College Application Essays Help
Lesson One: Influential Person Essays
Please select from the following sample application essays:
Note: The below essays were not edited by EssayEdge Editors. They appear as they were initially reviewed by admissions officers.
SAMPLE ESSAY 1:
Wellesley, Influence of mother
It took me eighteen years to realize what an extraordinary influence my mother has been on my life. She's the kind of person who has thoughtful discussions about which artist she would most want to have her portrait painted by (Sargent), the kind of mother who always has time for her four children, and the kind of community leader who has a seat on the board of every major project to assist Washington's impoverished citizens. Growing up with such a strong role model, I developed many of her enthusiasms. I not only came to love the excitement of learning simply for the sake of knowing something new, but I also came to understand the idea of giving back to the community in exchange for a new sense of life, love, and spirit.
My mother's enthusiasm for learning is most apparent in travel. I was nine years old when my family visited Greece. Every night for three weeks before the trip, my older brother Peter and I sat with my mother on her bed reading Greek myths and taking notes on the Greek Gods. Despite the fact that we were traveling with fourteen-month-old twins, we managed to be at each ruin when the site opened at sunrise. I vividly remember standing in an empty ampitheatre pretending to be an ancient tragedian, picking out my favorite sculpture in the Acropolis museum, and inserting our family into modified tales of the battle at Troy. Eight years and half a dozen passport stamps later I have come to value what I have learned on these journeys about global history, politics and culture, as well as my family and myself.
While I treasure the various worlds my mother has opened to me abroad, my life has been equally transformed by what she has shown me just two miles from my house. As a ten year old, I often accompanied my mother to (name deleted), a local soup kitchen and children's center. While she attended meetings, I helped with the Summer Program by chasing children around the building and performing magic tricks. Having finally perfected the "floating paintbrush" trick, I began work as a full time volunteer with the five and six year old children last June. It is here that I met Jane Doe, an exceptionally strong girl with a vigor that is contagious. At the end of the summer, I decided to continue my work at (name deleted) as Jane's tutor. Although the position is often difficult, the personal rewards are beyond articulation. In the seven years since I first walked through the doors of (name deleted), I have learned not only the idea of giving to others, but also of deriving from them a sense of spirit.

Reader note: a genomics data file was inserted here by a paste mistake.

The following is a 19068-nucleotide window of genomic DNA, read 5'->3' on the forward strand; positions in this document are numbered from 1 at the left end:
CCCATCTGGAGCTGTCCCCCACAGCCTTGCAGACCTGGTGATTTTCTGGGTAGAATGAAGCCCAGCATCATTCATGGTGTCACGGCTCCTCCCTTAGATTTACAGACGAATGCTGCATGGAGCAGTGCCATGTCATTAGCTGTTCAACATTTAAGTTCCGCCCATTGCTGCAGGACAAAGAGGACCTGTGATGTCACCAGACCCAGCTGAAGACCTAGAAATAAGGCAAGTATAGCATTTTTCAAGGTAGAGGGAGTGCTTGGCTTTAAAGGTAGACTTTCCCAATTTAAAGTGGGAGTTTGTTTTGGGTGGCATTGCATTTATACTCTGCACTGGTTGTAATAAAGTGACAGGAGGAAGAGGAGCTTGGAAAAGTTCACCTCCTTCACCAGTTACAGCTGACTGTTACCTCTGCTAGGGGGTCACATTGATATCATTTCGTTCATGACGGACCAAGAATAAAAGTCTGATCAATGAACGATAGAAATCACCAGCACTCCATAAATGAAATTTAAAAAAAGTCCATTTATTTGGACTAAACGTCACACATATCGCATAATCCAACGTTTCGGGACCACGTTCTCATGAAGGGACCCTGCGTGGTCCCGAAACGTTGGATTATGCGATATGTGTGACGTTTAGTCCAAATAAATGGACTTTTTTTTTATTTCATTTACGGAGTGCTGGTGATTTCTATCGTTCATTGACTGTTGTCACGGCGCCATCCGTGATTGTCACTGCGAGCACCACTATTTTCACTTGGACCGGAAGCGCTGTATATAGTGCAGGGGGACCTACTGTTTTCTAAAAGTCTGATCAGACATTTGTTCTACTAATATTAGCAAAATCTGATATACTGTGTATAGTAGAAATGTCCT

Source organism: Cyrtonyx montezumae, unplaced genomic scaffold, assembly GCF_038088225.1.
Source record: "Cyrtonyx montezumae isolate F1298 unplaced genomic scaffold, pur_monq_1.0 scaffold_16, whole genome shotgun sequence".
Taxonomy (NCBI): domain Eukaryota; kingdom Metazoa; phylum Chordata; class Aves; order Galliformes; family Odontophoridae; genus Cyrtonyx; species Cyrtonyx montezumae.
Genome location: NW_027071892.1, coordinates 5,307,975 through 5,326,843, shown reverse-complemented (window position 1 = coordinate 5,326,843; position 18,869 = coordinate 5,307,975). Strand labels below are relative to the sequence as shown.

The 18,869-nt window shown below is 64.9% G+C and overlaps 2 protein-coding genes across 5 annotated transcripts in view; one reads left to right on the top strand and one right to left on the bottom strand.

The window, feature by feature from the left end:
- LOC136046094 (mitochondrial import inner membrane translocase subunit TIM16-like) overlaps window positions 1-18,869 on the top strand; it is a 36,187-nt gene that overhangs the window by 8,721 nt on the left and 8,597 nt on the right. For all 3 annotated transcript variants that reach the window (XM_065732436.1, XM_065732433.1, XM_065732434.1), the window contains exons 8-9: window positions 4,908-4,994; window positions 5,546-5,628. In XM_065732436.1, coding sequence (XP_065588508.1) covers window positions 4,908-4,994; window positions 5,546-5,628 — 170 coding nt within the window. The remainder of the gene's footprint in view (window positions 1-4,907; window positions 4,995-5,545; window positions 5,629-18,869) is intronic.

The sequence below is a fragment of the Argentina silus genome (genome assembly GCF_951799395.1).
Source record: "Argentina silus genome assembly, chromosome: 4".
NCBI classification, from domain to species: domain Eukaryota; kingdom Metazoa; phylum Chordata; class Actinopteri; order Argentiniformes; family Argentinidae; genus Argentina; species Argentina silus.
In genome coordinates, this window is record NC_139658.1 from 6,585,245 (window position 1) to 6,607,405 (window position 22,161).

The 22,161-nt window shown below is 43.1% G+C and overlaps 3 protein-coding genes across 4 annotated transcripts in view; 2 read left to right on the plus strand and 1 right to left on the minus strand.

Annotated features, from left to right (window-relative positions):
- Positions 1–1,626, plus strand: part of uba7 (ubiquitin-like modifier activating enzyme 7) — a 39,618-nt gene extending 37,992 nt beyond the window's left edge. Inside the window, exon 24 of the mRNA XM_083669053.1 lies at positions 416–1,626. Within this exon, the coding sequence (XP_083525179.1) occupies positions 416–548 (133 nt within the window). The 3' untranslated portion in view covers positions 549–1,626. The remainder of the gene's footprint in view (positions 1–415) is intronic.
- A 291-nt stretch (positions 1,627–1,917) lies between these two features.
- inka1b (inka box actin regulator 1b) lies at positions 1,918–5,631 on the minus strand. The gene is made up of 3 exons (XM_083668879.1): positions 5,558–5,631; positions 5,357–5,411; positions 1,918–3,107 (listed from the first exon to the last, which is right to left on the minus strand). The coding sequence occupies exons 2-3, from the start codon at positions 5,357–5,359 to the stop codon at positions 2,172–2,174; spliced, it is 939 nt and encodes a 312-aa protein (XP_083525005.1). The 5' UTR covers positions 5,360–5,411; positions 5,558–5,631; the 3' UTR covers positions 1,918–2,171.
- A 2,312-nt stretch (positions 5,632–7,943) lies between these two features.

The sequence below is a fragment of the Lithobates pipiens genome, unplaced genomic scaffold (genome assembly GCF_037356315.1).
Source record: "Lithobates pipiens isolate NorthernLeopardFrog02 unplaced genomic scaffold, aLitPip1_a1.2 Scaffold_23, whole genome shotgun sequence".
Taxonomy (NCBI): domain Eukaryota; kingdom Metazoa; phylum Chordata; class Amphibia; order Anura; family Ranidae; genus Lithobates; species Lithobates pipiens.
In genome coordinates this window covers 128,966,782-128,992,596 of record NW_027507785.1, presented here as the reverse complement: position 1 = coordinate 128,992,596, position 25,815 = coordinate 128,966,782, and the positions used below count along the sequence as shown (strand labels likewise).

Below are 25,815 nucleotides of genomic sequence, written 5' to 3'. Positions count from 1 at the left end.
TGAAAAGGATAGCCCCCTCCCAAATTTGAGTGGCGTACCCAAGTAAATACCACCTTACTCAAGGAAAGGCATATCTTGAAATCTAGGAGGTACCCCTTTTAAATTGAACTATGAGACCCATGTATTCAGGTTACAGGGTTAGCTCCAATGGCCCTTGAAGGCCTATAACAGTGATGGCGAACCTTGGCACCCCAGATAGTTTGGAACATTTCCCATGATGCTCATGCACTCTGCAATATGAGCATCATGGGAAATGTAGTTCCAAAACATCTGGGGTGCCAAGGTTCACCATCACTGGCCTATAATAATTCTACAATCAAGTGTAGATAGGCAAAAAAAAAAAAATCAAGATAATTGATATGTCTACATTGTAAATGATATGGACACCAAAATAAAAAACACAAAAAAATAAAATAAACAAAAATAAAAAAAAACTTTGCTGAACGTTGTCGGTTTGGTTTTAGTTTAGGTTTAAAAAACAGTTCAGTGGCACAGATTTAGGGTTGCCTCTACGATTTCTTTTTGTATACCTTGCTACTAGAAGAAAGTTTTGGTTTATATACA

Everything that my mother has ever done has been overshadowed by the thought behind it. While the raw experiences I have had at home and abroad have been spectacular, I have learned to truly value them by watching my mother. She has enriched my life with her passion for learning, and changed it with her devotion to humanity. In her endless love of everything and everyone she is touched by, I have seen a hope and life that is truly exceptional. Next year, I will find a new home miles away. However, my mother will always be by my side.
The topic of this essay is the writer's mother. However, the writer definitely focuses on herself, which makes this essay so strong. She manages to impress the reader with her travel experience, volunteer and community experience, and commitment to learning without ever sounding boastful or full of herself. The essay is also very well organized.
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SAMPLE ESSAY 2:
Harvard, Favorite Fictional Character
Of all the characters that I've "met" through books and movies, two stand out as people that I most want to emulate. They are Attacus Finch from To Kill A Mockingbird and Dr. Archibald "Moonlight" Graham from Field of Dreams. They appeal to me because they embody what I strive to be. They are influential people in small towns who have a direct positive effect on those around them. I, too, plan to live in a small town after graduating from college, and that positive effect is something I must give in order to be satisfied with my life.